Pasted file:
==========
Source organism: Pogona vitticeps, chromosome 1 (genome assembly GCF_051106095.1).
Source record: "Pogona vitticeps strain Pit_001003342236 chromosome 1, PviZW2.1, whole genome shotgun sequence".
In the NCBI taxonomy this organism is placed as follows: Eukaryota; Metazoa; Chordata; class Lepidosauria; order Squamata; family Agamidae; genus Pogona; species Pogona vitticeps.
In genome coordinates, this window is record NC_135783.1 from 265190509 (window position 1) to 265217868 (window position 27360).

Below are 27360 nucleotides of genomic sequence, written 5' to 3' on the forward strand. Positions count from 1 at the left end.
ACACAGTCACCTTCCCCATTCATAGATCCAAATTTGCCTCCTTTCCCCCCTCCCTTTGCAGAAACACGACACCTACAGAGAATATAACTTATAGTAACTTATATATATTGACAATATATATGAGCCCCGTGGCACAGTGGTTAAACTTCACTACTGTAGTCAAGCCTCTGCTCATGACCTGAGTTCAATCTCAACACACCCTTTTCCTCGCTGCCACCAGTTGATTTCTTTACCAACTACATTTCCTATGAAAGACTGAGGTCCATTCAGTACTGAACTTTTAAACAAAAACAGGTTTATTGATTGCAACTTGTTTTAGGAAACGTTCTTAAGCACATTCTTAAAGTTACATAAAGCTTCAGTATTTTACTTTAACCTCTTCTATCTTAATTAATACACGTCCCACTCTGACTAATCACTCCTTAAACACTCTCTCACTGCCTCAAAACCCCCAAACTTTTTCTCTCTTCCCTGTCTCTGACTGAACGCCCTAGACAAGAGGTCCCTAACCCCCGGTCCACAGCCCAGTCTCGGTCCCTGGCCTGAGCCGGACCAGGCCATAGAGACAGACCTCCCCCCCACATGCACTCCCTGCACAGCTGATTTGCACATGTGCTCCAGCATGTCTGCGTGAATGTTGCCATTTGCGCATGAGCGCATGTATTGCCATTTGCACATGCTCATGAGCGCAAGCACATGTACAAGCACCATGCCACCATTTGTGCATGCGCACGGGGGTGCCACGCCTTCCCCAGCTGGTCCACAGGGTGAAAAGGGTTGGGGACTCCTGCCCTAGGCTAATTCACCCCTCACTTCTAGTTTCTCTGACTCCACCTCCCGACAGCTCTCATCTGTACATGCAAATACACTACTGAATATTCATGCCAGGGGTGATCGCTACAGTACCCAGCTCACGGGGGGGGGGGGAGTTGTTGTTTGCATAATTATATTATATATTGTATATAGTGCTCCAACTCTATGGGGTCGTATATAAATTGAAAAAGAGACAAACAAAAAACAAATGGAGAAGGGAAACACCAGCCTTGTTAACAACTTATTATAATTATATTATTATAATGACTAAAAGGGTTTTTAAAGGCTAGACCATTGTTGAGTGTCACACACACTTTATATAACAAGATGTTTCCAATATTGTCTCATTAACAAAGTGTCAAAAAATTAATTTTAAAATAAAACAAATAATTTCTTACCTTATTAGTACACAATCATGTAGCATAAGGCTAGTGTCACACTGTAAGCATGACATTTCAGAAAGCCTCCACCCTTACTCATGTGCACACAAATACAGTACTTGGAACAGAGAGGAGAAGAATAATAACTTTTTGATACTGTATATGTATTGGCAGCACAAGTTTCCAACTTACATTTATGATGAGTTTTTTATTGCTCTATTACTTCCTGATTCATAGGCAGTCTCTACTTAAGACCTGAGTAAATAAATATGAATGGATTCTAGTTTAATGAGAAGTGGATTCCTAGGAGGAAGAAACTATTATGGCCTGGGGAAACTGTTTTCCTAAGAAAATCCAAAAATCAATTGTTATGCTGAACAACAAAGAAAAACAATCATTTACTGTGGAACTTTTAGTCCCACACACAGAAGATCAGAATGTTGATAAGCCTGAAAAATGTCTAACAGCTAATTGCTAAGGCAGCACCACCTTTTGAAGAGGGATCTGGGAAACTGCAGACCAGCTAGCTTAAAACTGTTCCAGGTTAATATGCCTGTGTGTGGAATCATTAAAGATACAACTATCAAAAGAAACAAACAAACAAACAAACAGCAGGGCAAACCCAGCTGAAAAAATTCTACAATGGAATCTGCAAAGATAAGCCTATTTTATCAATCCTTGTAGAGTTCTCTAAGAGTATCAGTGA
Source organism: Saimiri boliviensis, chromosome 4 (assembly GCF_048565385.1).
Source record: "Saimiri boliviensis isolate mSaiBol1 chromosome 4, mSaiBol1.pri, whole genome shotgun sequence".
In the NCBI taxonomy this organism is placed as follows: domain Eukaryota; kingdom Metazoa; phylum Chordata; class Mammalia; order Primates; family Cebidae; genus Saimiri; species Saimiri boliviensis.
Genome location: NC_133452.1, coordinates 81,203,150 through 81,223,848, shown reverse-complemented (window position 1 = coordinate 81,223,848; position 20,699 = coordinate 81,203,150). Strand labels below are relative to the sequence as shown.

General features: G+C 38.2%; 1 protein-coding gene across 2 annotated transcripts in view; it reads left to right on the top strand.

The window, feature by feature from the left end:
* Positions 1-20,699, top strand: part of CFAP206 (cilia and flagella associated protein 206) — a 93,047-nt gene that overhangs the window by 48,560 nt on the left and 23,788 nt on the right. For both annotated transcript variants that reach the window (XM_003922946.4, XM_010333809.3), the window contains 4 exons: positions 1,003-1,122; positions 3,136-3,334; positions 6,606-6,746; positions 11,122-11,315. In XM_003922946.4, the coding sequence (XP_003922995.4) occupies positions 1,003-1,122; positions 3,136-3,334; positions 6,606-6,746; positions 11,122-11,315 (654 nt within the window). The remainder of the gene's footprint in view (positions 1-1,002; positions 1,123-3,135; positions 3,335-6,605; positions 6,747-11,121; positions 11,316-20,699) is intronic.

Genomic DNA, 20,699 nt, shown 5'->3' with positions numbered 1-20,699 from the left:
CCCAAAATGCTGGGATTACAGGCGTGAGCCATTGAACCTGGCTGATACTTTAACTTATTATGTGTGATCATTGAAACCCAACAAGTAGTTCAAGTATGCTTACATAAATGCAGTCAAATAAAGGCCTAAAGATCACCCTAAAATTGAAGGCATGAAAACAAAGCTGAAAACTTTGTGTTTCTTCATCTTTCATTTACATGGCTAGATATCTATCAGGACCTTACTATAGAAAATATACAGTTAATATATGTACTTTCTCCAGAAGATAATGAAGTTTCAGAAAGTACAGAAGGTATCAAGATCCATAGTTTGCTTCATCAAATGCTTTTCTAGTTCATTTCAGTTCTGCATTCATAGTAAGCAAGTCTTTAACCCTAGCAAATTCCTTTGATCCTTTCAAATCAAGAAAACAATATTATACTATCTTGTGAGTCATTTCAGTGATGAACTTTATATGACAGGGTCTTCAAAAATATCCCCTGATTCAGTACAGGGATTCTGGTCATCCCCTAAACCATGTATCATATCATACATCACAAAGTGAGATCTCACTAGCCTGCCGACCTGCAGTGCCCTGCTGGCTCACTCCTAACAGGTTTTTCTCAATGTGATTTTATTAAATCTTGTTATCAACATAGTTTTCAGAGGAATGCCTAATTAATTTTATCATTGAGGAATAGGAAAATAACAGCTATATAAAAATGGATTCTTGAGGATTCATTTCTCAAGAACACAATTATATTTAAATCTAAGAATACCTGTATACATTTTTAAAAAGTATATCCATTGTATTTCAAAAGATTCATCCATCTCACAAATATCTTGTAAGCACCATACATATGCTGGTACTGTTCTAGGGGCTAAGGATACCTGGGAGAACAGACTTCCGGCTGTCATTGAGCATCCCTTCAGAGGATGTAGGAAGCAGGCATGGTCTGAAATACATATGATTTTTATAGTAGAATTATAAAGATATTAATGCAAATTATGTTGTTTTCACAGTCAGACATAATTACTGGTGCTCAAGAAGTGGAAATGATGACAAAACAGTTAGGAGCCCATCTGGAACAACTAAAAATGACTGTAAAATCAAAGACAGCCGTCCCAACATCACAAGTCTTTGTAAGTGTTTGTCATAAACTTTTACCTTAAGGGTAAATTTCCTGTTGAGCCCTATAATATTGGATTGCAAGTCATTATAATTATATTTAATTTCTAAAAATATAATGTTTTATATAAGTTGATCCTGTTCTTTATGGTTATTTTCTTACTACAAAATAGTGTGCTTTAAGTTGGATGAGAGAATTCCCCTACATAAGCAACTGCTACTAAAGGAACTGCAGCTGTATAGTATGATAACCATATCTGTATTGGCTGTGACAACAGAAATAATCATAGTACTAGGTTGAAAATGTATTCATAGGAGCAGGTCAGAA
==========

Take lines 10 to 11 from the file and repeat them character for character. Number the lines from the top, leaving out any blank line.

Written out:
Genome location: NC_133452.1, coordinates 81,203,150 through 81,223,848, shown reverse-complemented (window position 1 = coordinate 81,223,848; position 20,699 = coordinate 81,203,150). Strand labels below are relative to the sequence as shown.

General features: G+C 38.2%; 1 protein-coding gene across 2 annotated transcripts in view; it reads left to right on the top strand.